In an interview in Damascus with Fox News, Assad said "it's not a secret anymore" that his government has chemical weapons he now wants to turn over and see destroyed, but pointed out deadly gases such as sarin are easily made under spartan conditions and blamed the rebels.
"We have evidence that terrorist groups [have] used sarin gas," he said. "The whole story [that the Syrian government used them] doesn't even hold together. ... We didn't use any chemical weapons."
An estimated 1,400 people died in an Aug. 21 chemical weapons attack in the Damascus area.
"This is despicable. It's a crime," Assad said.
Assad told Fox News he is "committed to the full requirements" of the agreement for Syria to turn over all its chemical weapons to any country "ready to take the risk of those materials" for disposal.
Assad sounded pragmatic when asked about the tens of thousands of civilians who have died during the more than 2-year-old civil war.
"This is war. You don't have [a] clean war," he said.
Meanwhile, two former Obama administration defense secretaries, speaking together at a forum in Texas Wednesday, criticized their former boss' handling of the situation in Syria.
Robert Gates, a Republican holdover from the George W. Bush administration, and his replacement, Democrat Leon Panetta, both said the president should have acted differently, though they disagreed on whether to use unilateral military action to intervene after a chemical weapons attack that's suspected of killing 1,400 civilians in the bloody two-year civil war, The New York Times reported.
A U.N. report issued this week states the attack used sarin gas, a nerve agent, and the United States has argued evidence in the report leaves little doubt it was carried out by Assad's forces.
U.N. inspectors plan to return to Syria soon to follow up on other allegations of chemical use, the head of the inspection team said.
Ake Sellstrom, leader of the chemical weapons inspection team that visited Syria earlier, said the inspection could occur as soon as next week, CNN reported Wednesday.
Syrian ally Russia criticized the inspectors' report as "distorted" and defended its ally.
Russian Deputy Foreign Minister Sergei Ryabkov also said the inspectors' report was "one-sided" and based on insufficient evidence, Russia Today reported.
"The point here is not about accusing parties," Ryabkov said. "[The] point is ... that those inspectors of the U.N. should come back to Syria to complete their investigation."
Russian news agency RIA Novosti reported Wednesday Syria gave a Russian diplomat evidence opposition forces were involved in the use of chemical weapons in August. The report didn't indicate the nature of the evidence.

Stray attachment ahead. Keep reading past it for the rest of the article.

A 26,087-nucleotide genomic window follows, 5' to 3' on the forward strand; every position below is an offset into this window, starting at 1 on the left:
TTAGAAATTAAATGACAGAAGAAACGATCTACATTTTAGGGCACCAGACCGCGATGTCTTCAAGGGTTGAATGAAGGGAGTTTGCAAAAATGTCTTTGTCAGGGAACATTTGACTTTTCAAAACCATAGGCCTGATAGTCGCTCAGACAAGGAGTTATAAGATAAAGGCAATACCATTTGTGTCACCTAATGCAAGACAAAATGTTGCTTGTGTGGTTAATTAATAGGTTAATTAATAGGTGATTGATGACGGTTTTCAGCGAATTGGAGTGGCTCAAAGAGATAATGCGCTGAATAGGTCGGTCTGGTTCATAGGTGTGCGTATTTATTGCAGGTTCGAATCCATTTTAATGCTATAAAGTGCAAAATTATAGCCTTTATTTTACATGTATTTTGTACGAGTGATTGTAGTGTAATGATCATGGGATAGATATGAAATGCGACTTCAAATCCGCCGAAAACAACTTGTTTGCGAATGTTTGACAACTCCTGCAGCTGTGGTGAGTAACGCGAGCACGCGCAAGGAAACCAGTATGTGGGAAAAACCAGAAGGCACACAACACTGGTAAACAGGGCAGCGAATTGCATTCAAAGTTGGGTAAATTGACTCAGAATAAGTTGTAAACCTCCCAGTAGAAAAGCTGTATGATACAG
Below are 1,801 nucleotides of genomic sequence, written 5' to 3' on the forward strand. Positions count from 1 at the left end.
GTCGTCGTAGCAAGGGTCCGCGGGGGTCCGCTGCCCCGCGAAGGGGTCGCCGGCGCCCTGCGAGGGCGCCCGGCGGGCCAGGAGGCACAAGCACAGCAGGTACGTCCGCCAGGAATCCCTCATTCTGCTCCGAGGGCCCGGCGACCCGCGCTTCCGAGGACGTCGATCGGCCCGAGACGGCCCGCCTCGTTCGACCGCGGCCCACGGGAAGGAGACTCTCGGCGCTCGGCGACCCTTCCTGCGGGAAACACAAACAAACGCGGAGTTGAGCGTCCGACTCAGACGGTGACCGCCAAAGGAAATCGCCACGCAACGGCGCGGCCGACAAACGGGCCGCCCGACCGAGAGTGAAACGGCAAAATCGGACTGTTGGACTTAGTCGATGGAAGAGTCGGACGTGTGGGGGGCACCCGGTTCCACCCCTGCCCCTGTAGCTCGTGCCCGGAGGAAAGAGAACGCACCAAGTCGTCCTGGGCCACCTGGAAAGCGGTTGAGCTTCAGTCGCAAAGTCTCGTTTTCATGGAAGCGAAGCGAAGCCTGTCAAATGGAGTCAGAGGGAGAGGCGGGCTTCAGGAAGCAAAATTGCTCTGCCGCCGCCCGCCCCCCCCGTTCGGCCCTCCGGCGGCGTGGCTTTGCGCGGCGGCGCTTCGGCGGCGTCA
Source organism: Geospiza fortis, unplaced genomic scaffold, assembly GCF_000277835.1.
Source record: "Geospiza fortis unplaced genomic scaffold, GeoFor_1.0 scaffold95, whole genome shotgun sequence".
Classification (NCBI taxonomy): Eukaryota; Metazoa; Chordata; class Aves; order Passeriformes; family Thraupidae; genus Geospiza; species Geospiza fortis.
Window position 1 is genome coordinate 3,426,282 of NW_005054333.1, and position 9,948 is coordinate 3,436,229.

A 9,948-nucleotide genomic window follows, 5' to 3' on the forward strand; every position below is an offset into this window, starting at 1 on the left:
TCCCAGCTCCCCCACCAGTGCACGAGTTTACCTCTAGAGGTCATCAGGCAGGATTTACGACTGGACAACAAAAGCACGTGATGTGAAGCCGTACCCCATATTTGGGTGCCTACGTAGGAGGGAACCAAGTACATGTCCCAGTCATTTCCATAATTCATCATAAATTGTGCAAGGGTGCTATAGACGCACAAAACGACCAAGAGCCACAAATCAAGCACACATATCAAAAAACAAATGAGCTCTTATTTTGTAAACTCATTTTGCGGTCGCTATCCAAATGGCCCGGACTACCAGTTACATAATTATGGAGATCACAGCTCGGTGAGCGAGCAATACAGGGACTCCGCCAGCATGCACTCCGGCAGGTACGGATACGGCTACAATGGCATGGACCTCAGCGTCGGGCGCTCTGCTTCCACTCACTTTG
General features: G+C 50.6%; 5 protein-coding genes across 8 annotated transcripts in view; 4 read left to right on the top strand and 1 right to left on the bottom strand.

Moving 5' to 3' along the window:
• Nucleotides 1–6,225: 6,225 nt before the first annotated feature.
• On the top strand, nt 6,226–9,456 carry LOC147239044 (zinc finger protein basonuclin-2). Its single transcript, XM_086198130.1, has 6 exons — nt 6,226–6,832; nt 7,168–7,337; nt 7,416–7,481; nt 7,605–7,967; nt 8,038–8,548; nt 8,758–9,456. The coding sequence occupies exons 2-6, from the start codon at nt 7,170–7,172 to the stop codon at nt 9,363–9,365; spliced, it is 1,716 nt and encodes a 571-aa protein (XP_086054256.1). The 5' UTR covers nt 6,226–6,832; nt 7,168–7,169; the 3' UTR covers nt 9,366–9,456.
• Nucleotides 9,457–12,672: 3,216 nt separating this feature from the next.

Russian Foreign Minister Sergei Lavrov said his country would veto any U.N. motion OK'ing the use of force if Syria doesn't follow through with disposal of its chemical arsenal.
Lavrov also attacked the U.N. report as unprofessional and unconvincing.
The back-and-forth mirrors the domestic debate over military action by the United States.
Speaking at a forum at Southern Methodist University in Dallas, Gates and Panetta both said they would have encouraged Obama to act differently with the Russians.
Gates was particularly critical of the Russian offer to help disarm Assad's chemical arsenal. Asked by moderator David Gergen whether the United States should trust Russian President Vladimir Putin, Gates answered, "Are you kidding me?"
Despite his skepticism over Russian efforts, Gates said he would not counsel the president to strike Syria with missiles.
"My bottom line is that I believe that to blow a bunch of stuff up over a couple days, to underscore or validate a point or a principle, is not a strategy," Gates said. "If we launch a military attack, in the eyes of a lot of people we become the villain instead of Assad. ... Haven't Iraq, Afghanistan and Libya taught us something about the unintended consequences of military action once it's launched?"
Panetta disagreed, arguing the "red line" Obama drew on the use of chemical weapons must be enforced if the United States is to show the world when the United States threatens military action "we back it up."
"When the president of the United States draws a red line, the credibility of this country is dependent on him backing up his word," Panetta said.
Both men said they would not have asked Congress to approve a military strike, saying the risk is too great lawmakers would rebuff the president and weaken him.
The chemical weapons resolution is based on a framework agreement reached Saturday between Washington and Moscow, giving the Security Council authority to review Syria's compliance with the Chemical Weapons Convention, which Syria agreed to join as the U.S.-Russian framework was finalized.
Under the agreement, the Assad regime is expected to submit a "comprehensive listing" of all its chemical weapons supplies and facilities by the end of this week. All the weapons are to be destroyed by June 30.
The U.S.-Russian framework also says if Syria doesn't comply with its obligations, the Security Council would have a right to impose measures under Chapter VII of the U.N. Charter, which lets the council take military action to "restore international peace and security."
But the United States and its allies understand that statement differently than Russia.
Lavrov and other Russian officials say the statement does not actually say the U.N. resolution would be incorporated under Chapter VII. They say it simply lists Chapter VII as an option available to the council at a future date.
This opens the possibility a further resolution would be needed if Syrian non-compliance becomes an issue, the Times said.